- The elites abandon Earth with the intention of colonizing the demon planet with very little reason to believe that would be a success.
You may see a recurring theme in those theories: People are jumping to conclusions based on pretty flimsy evidence.
This is cognitive bias in action. Faced with an extinction-level event, they’re trying to make sense of a rapidly evolving situation and decide on a course of action.
Confronting Our Biases For Better Decision-Making
The American Medical Association warns that cognitive bias can “affect one’s ability to gather evidence, interpret evidence, take action and evaluate their decisions.” Clearly that could have horrific consequences in a medical setting. But cognitive bias could have negative impact on product, too.
Let’s look at some of the cognitive biases evidenced in Remina, how those same biases may emerge from the wormholes in your work as a Product Manager, and how they can be handled with the least bloodshed possible.
|Cognitive Bias in Remina
|Similar Bias in Product Management
|Beating the Bias
|Narrative Fallacy – The public believes in a significant link between Remina the woman and Remina the planet based on their names and a coincidence of timing.
|Product Managers love stories — especially client-related stories that support our roadmap ideas. But if we’re manipulating data points to generate a false narrative just to get our way, we’re not helping the business make an informed decision; we’re knowingly or unknowingly engaged in cognitive bias.
|Stories help us make sense of events. To avoid the narrative fallacy, be clear in your own thinking. What’s hard evidence? What’s a spin on that evidence? For the sake of your own credibility, be clear in your discussions with others about what you truly know and what is a reasoned assumption.
|Herd Mentality – A conspiracy theory drives the public to believe the key to stopping planetary destruction is murdering Remina and her father.
|Are you promoting a certain feature based solely on what your competitors are doing in the marketplace? When Product Managers do this, we’re being influenced by emotion instead of independent analysis. The fear of missing out could lead you away from a different feature that would be more profitable for the business in the long run.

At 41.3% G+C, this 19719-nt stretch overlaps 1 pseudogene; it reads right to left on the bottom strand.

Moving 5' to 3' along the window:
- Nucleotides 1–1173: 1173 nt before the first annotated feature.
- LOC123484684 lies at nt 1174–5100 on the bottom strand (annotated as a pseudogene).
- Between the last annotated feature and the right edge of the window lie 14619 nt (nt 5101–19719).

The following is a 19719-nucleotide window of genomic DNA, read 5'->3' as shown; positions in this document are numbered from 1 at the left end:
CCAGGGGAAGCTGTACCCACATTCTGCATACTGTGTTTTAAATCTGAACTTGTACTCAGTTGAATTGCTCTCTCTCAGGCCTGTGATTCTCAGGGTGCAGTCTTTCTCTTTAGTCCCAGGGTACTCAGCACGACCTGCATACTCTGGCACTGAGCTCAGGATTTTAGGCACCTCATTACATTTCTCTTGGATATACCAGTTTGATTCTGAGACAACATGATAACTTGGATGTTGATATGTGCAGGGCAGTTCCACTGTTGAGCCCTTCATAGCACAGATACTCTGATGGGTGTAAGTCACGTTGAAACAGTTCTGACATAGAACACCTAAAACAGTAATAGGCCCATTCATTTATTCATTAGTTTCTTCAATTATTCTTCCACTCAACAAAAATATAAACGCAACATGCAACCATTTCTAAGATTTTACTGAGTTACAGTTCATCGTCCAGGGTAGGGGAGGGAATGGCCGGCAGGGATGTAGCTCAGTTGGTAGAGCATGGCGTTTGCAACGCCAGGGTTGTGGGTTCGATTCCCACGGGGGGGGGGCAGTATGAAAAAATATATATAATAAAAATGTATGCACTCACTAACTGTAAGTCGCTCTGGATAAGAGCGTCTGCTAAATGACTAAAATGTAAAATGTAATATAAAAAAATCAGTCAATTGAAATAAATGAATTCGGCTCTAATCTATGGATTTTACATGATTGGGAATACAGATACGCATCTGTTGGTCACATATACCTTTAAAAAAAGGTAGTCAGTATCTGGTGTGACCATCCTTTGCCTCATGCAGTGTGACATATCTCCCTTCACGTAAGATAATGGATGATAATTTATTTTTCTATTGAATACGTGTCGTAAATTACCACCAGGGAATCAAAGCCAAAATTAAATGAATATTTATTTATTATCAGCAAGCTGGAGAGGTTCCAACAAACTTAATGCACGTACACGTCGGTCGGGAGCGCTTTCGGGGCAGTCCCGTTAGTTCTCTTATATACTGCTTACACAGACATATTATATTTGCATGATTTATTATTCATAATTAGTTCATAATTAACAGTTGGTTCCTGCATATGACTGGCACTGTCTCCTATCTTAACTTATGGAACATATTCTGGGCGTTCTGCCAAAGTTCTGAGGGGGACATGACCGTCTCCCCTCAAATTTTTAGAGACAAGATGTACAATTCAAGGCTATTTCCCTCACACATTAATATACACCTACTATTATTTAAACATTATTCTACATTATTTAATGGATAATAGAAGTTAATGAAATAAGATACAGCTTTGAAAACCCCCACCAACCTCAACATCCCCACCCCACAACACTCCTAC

|Innate curiosity is a character trait of all great Product Managers. Cultivate that. Lean into it. It may feel safer to go with the crowd because “Competitor X must have launched Feature Y for compelling reasons so we should follow suit!” Resist that urge. Question everything. Build an evidence-based business case for what you intend to do.
|Confirmation Bias – Because of their riches, technology access, and social prestige, the elites feel their blessings will naturally results in the successful colonization of a hostile alien world.
|Product Managers exhibit confirmation bias when we seek out information and data that confirm our pre-existing ideas… when we talk with the same analysts every time… and ignore information sources that present contrary or challenging information. This cognitive bias can have devastating business results.
|Mark Twain once said, “It ain’t what you don’t know that gets you into trouble. It’s what you know for sure that just ain’t so”. That applies doubly so to Product Managers. We’re constantly pressed to make decisions. But we should delay snap decisions so we can challenge the assumptions and validate with relevant external feedback.
Product Managers contend with a dazzling array of choices and fervent opinions from across the business about those choices.
Confronting the biases in our decision-making may not help us avoid being noticed by an eldritch cosmic horror from beyond the stars, but it is central to product success and future career growth.